By Ben Cubby, Environment Editor
WHILE Sydneysiders are saving more water, cutting energy use and recycling more rubbish than they were a decade ago, their environmental footprints could actually be bigger.
The release of the State of the Environment 2012 paints a picture of a cleaner, greener society evolving across NSW, with measurable improvements in most categories of sustainable living.
But the truth is likely to be less heartening. Experts point to a phenomena known as ”the rebound effect” under which people use resources more efficiently, then eliminate most of the benefits by consuming more.
”For example, people are saving more water because they’ve got more efficient shower heads, but at the same time we’ve also got a desalination plant that’s really energy intensive, so the energy intensity of everybody’s cup of tea goes up,” said Associate Professor Damien Giurco, a director at the Institute for Sustainable Futures at the University of Technology Sydney.
Since 1990, household spending has risen by an average of 82 per cent, even as many consumption practices became less wasteful, the report said.
While fossil fuel use has dropped 3 per cent since 2006, it still makes up 94 per cent of all the state’s energy use, partly because car ownership has gone up, meaning more petrol is burned. People are also buying more imported goods, which exports the environmental cost of creating them.
”The value of the dollar has gone up, so people are filling their homes with lots of stuff, including a lot of electronic stuff made in China,” Professor Giurco said.
”We might only use one, highly-efficient phone charger, but we’ve got 10 old phone chargers lying around unused in cupboards, which is not a great outcome … Basically, I think it means we think we are getting more efficient by having more efficient processes, but overall we’re not having a lower impact.”
A CSIRO report into resources use, Resource Efficiency: Economics and Outlook for Asia and the Pacific, identified the disconnect between some improvements in sustainability and the overall pressures on the environment.
The average Australian consumes about 45 tonnes of resources per year – including biomass, fossil fuels, metals, industrial, and construction materials – compared with an average across Asia of 8.6 tonnes.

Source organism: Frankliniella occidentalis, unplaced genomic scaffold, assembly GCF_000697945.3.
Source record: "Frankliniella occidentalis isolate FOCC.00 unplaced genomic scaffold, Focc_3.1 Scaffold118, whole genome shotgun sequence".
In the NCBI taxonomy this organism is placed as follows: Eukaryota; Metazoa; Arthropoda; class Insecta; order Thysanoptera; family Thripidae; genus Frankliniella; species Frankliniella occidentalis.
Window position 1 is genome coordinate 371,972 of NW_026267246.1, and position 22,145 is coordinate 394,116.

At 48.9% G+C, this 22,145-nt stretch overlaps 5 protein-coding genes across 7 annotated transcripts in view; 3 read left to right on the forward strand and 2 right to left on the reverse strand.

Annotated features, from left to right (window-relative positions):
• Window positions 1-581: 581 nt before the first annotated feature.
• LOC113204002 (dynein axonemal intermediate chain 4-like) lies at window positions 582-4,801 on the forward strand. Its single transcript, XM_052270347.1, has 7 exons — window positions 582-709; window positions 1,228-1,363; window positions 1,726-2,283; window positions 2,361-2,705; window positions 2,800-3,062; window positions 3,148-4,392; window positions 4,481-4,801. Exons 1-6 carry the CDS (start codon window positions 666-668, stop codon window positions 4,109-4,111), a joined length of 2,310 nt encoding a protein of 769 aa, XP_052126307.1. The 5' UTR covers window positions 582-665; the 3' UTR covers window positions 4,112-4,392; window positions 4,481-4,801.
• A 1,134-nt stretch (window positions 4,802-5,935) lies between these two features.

”This modelling indicates that potential efficiency gains will not reach far enough and will not keep pace with growth in population and per-capita demand sufficiently to avoid significant resource depletion and emissions consequences,” the report said.
Part of the problem is developing an accounting system that draws an accurate picture of the total environmental impact of the decisions we make, said the director of the Wentworth Group of concerned scientists, Peter Cosier.
”To some extent, we’ve spent hundreds of millions of dollars collecting environmental data, but not a lot of it can actually be used to assess the condition of the whole environment, and the impact you make,” Mr Cosier said.
”Just because someone uses water more efficiently on the central coast, it doesn’t make any difference to the Murray-Darling Basin, and we need to account for that disconnection.”
The Wentworth Group is attempting to do so as part of holistic water management trial that spans 10 of Australia’s 56 water catchment management areas. The results, to be released later this year, will try to refine a more intelligent and sustainable method of managing water resources.
”We want to provide policymakers and everyone else with the best accounting tools, so they can make informed decisions about total environmental impacts,” Mr Cosier said.